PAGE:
Report on the Committee on Education

Hyman Bass, Chair

The American mathematics community, unlike those of its sister sciences, has historically separated its interests in research (AMS) and in education (MAA). As our profession is changing, in response to economic, demographic and social pressures, it is recognized that we must adopt more holistic views of professional needs. In education, in particular, there is an important and complex role for the research community. This applies to enhancements of graduate programs to prepare future faculty for their roles as teachers, to greater attention to the quality of undergraduate instruction for diverse student populations, to improved efforts in courses for future school teachers of mathematics, and to outreach in the national efforts to improve mathematics instruction in the schools.

In these conditions, the Committee on Education was created, in 1990, to give a locus for focused discussion and review of educational issues of concern to the Society. Its activities include advising the Society leadership on policy matters, informing the membership through reports and programs at the Society meetings, and liaison (and, when appropriate, collaboration) with other organizations, such as JPBM, MAA, AMATYC (American Association of Two-Year Colleges), and NCTM (National Council of Teachers of Mathematics). These connections are an important aspect of the bridge-building between the research community and the diverse education communities, which is needed to facilitate more cohesive progress toward educational improvement. Connections with organizations representing other scientific disciplines are also likely to be strengthened, as a result of increased emphasis on undergraduate education and cross-disciplinary interaction.

Following are some prominent items among the current activities of the Committee.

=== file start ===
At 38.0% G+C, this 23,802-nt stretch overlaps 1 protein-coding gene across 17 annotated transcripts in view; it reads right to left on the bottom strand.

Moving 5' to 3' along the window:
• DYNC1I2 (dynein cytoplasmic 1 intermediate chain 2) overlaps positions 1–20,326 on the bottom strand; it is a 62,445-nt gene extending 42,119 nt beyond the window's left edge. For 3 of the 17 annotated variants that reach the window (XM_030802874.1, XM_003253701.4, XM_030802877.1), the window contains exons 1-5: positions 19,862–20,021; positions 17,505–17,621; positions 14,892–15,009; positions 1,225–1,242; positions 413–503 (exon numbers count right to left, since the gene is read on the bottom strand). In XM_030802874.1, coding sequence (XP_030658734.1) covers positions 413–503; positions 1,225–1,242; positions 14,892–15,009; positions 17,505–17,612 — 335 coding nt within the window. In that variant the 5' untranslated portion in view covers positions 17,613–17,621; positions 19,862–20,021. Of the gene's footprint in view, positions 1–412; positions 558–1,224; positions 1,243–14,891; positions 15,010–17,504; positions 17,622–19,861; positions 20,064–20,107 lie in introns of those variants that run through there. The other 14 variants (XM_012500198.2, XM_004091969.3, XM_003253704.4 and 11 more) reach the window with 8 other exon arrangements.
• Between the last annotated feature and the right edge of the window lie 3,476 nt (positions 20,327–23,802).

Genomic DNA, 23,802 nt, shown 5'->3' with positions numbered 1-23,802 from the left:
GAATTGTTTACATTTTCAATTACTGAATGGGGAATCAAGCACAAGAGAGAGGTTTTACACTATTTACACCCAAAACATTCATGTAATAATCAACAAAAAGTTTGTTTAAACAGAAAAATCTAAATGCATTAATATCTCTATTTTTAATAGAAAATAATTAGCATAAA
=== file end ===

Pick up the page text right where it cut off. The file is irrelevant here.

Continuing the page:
TIMSS (Third International Mathematics and Science Education Study): This is a massive study of both student achievement (of half a million students) and of educational design and practice in mathematics and science teaching at three levels (4th grade, 8th grade, and last year of high school) in 41 countries. The rich data base provided, which is susceptible to fruitful secondary analysis, gives an unprecedented opportunity for comparative study of American education in mathematics and science. As the TIMSS data are released, in stages, over the current year, it will be desirable to orchestrate informed public discussion of their significance and potential. The AMS Committee on Education is collaborating with other organizations in this effort. Reports on TIMSS related material were presented at its recent meetings, from both Lois Peak, of the National Center for Educational Statistics, and from Joan Ferrini-Mundy and Danny Goroff from MSEB. The Committee on Education is sponsoring a program at the San Diego annual meeting (January 1997) featuring Jim Stigler and Al Manaster, who were involved in an unprecedented video study of 8th grade mathematics lessons in the US, Japan, and Germany. Another TIMSS-related program is sponsored by MER. Further, the Education home page on the AMS web site (URL is http:///committees/education) provides information and links to TIMSS reports.